• Wrist motor activity and sleep were monitored longitudinally in 15 rapidly cycling and 52 nonrapidly cycling manicdepressive patients. The majority of patients experienced one or more consecutive 48-hour sleep-wake cycles (alternate nights with no sleep) when they switched out of depression into mania or hypomania. During a depressive phase, nine rapidly cycling patients were asked to simulate a 48-hour sleep-wake cycle by remaining awake for 40 hours (one night's total sleep deprivation). Eight switched out of depression, and seven were rated as manic or hypomanic; indicating that sleep loss (such as occurs with spontaneous 48-hour sleep-wake cycles) may help to trigger switches from depression to mania. The 48-hour sleepwake cycles in patients may depend on a mechanism that is normally present in all humans, since normal persons also spontaneously experience near-48-hour sleep-wake cycles in certain experimental conditions.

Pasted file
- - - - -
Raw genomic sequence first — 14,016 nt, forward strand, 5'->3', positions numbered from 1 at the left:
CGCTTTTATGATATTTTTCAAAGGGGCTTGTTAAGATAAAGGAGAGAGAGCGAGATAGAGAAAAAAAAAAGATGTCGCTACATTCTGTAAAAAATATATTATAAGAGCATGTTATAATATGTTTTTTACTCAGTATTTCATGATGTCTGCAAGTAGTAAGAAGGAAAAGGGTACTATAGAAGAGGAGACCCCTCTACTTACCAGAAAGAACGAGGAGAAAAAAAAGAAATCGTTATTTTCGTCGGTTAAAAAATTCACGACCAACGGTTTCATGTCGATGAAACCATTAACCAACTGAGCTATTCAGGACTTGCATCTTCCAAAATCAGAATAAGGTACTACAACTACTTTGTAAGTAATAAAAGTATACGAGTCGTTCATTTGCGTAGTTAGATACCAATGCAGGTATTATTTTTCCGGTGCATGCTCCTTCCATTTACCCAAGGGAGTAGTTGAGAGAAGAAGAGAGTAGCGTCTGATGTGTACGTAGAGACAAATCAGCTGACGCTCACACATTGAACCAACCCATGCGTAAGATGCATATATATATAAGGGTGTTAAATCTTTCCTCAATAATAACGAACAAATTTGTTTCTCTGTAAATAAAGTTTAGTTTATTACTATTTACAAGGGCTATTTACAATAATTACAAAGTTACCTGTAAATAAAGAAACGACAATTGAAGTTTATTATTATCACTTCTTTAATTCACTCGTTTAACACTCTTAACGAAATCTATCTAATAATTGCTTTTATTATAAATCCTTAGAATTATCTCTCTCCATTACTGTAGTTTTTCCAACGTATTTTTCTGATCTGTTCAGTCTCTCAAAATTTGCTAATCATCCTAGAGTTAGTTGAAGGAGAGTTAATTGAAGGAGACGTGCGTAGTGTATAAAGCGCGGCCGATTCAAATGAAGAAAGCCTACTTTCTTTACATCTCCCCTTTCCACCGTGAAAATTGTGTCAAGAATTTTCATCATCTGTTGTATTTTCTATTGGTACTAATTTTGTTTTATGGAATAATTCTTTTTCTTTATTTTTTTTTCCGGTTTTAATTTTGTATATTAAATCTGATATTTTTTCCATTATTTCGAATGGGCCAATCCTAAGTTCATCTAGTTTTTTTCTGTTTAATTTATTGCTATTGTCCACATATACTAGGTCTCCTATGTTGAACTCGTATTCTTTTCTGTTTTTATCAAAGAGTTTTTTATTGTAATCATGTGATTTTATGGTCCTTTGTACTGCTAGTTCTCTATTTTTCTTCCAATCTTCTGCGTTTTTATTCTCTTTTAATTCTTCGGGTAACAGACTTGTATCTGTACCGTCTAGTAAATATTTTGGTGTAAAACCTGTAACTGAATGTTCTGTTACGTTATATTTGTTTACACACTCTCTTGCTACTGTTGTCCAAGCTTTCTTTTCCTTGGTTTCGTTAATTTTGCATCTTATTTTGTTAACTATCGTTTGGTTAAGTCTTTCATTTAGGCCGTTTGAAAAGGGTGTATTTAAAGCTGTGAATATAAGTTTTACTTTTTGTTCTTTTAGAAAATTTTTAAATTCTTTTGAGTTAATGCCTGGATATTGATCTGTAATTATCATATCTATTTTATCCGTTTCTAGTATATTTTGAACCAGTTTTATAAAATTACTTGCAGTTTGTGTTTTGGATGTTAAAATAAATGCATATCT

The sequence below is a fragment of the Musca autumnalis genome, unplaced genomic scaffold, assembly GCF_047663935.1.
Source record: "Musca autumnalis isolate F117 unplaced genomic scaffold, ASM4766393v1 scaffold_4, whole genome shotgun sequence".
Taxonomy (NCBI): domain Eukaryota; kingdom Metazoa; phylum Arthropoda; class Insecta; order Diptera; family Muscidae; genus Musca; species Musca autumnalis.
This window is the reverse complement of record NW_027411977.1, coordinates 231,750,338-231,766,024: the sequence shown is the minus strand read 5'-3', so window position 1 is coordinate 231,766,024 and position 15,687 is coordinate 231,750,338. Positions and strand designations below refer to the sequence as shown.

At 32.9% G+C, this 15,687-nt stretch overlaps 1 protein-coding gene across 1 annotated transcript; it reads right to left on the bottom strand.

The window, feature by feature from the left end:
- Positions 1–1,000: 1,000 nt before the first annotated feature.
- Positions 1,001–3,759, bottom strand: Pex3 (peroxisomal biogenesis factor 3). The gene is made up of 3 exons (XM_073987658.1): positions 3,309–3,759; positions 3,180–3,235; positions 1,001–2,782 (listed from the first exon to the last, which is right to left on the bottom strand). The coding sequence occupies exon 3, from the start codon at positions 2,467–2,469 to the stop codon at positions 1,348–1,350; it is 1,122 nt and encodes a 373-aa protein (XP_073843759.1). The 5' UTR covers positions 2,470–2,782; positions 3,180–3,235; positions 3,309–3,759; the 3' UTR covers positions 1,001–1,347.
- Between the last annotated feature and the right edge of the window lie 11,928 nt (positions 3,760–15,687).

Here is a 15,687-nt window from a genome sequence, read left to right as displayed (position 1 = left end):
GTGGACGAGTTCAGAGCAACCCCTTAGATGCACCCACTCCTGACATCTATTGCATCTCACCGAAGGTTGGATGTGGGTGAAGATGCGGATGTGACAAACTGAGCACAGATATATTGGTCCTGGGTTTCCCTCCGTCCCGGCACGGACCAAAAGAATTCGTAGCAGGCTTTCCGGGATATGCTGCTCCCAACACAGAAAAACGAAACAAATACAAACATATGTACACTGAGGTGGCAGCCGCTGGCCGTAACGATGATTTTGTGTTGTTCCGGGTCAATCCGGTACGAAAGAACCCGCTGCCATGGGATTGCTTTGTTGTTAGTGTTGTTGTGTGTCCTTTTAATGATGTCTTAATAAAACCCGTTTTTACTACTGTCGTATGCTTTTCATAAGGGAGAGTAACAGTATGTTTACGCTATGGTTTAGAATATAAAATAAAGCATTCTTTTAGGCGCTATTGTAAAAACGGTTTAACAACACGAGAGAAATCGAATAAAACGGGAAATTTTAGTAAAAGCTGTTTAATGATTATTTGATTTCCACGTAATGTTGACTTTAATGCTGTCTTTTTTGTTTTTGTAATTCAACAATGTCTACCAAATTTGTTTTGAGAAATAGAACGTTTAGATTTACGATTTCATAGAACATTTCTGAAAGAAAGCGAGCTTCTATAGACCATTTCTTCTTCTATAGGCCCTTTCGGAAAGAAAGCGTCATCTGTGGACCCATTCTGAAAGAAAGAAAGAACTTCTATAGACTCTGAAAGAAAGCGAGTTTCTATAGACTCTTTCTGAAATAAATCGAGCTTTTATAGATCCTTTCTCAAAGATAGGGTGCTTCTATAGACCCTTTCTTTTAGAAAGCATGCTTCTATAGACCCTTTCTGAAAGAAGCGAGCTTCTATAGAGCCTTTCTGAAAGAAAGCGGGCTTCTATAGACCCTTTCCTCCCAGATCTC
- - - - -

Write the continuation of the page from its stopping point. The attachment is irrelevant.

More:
Wehr TA, Goodwin FK, Wirz-Justice A, Breitmaier J, Craig C. 48-Hour Sleep-Wake Cycles in Manic-Depressive Illness: Naturalistic Observations and Sleep Deprivation Experiments. Arch Gen Psychiatry. 1982;39(5):559–565. doi:10.1001/archpsyc.1982.04290050037008
Browse and subscribe to JAMA Network podcasts!
Customize your JAMA Network experience by selecting one or more topics from the list below.
Create a personal account or sign in to: